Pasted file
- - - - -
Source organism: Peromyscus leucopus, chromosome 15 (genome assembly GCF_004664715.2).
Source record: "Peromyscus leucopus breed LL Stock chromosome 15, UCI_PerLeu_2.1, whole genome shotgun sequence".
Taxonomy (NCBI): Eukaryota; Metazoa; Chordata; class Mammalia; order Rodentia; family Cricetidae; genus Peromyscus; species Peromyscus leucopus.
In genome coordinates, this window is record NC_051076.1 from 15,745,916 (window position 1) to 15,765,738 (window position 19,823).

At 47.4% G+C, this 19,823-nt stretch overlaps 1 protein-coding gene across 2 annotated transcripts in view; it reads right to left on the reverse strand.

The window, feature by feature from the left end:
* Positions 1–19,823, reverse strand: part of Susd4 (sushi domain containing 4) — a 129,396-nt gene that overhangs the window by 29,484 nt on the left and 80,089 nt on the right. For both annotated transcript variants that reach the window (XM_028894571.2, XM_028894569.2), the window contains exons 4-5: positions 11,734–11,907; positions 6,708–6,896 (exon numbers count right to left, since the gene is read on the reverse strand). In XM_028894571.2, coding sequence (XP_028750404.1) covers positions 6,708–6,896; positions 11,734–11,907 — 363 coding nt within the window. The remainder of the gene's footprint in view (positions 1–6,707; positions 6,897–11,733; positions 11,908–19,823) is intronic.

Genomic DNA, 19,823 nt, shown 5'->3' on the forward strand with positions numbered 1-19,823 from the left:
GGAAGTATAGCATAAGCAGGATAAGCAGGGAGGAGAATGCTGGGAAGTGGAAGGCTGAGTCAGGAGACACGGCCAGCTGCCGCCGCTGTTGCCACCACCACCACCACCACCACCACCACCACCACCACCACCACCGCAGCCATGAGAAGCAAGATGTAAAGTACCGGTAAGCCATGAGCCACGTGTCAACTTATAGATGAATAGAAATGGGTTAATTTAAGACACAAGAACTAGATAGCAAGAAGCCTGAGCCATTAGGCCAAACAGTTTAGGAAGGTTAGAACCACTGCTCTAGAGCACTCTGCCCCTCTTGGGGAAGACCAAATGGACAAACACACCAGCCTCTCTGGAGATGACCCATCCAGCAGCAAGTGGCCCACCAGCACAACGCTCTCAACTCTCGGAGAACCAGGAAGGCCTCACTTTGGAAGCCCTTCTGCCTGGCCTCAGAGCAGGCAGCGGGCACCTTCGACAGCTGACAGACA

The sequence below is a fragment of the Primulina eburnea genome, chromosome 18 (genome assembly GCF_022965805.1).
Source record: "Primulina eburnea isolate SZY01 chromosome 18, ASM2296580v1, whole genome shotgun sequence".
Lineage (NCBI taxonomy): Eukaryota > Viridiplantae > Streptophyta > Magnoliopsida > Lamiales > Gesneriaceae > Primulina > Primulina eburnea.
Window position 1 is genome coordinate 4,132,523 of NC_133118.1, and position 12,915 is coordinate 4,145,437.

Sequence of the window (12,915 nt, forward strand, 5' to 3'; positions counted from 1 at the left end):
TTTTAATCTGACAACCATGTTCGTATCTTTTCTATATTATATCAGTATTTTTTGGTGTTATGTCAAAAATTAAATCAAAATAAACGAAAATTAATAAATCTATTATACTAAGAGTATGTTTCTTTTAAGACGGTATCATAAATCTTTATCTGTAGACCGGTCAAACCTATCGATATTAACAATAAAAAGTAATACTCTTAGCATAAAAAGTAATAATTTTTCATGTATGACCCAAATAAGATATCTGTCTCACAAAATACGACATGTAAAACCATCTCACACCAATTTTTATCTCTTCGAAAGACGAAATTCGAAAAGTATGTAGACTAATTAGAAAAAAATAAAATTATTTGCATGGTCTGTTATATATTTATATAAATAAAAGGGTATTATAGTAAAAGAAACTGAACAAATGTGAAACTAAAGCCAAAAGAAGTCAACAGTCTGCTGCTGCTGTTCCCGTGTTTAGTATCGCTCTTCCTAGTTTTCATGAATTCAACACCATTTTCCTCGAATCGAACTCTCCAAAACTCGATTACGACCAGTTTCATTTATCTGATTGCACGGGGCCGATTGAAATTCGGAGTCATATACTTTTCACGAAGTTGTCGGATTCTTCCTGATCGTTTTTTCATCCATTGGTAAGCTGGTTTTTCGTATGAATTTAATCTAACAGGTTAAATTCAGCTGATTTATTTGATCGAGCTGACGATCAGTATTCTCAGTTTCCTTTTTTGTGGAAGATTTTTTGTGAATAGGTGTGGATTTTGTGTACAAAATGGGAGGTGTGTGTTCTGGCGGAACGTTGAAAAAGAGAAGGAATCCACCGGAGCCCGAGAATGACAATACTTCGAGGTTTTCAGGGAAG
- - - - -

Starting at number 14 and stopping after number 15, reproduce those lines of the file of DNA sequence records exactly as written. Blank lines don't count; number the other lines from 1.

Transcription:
Sequence of the window (12,915 nt, forward strand, 5' to 3'; positions counted from 1 at the left end):
TTTTAATCTGACAACCATGTTCGTATCTTTTCTATATTATATCAGTATTTTTTGGTGTTATGTCAAAAATTAAATCAAAATAAACGAAAATTAATAAATCTATTATACTAAGAGTATGTTTCTTTTAAGACGGTATCATAAATCTTTATCTGTAGACCGGTCAAACCTATCGATATTAACAATAAAAAGTAATACTCTTAGCATAAAAAGTAATAATTTTTCATGTATGACCCAAATAAGATATCTGTCTCACAAAATACGACATGTAAAACCATCTCACACCAATTTTTATCTCTTCGAAAGACGAAATTCGAAAAGTATGTAGACTAATTAGAAAAAAATAAAATTATTTGCATGGTCTGTTATATATTTATATAAATAAAAGGGTATTATAGTAAAAGAAACTGAACAAATGTGAAACTAAAGCCAAAAGAAGTCAACAGTCTGCTGCTGCTGTTCCCGTGTTTAGTATCGCTCTTCCTAGTTTTCATGAATTCAACACCATTTTCCTCGAATCGAACTCTCCAAAACTCGATTACGACCAGTTTCATTTATCTGATTGCACGGGGCCGATTGAAATTCGGAGTCATATACTTTTCACGAAGTTGTCGGATTCTTCCTGATCGTTTTTTCATCCATTGGTAAGCTGGTTTTTCGTATGAATTTAATCTAACAGGTTAAATTCAGCTGATTTATTTGATCGAGCTGACGATCAGTATTCTCAGTTTCCTTTTTTGTGGAAGATTTTTTGTGAATAGGTGTGGATTTTGTGTACAAAATGGGAGGTGTGTGTTCTGGCGGAACGTTGAAAAAGAGAAGGAATCCACCGGAGCCCGAGAATGACAATACTTCGAGGTTTTCAGGGAAG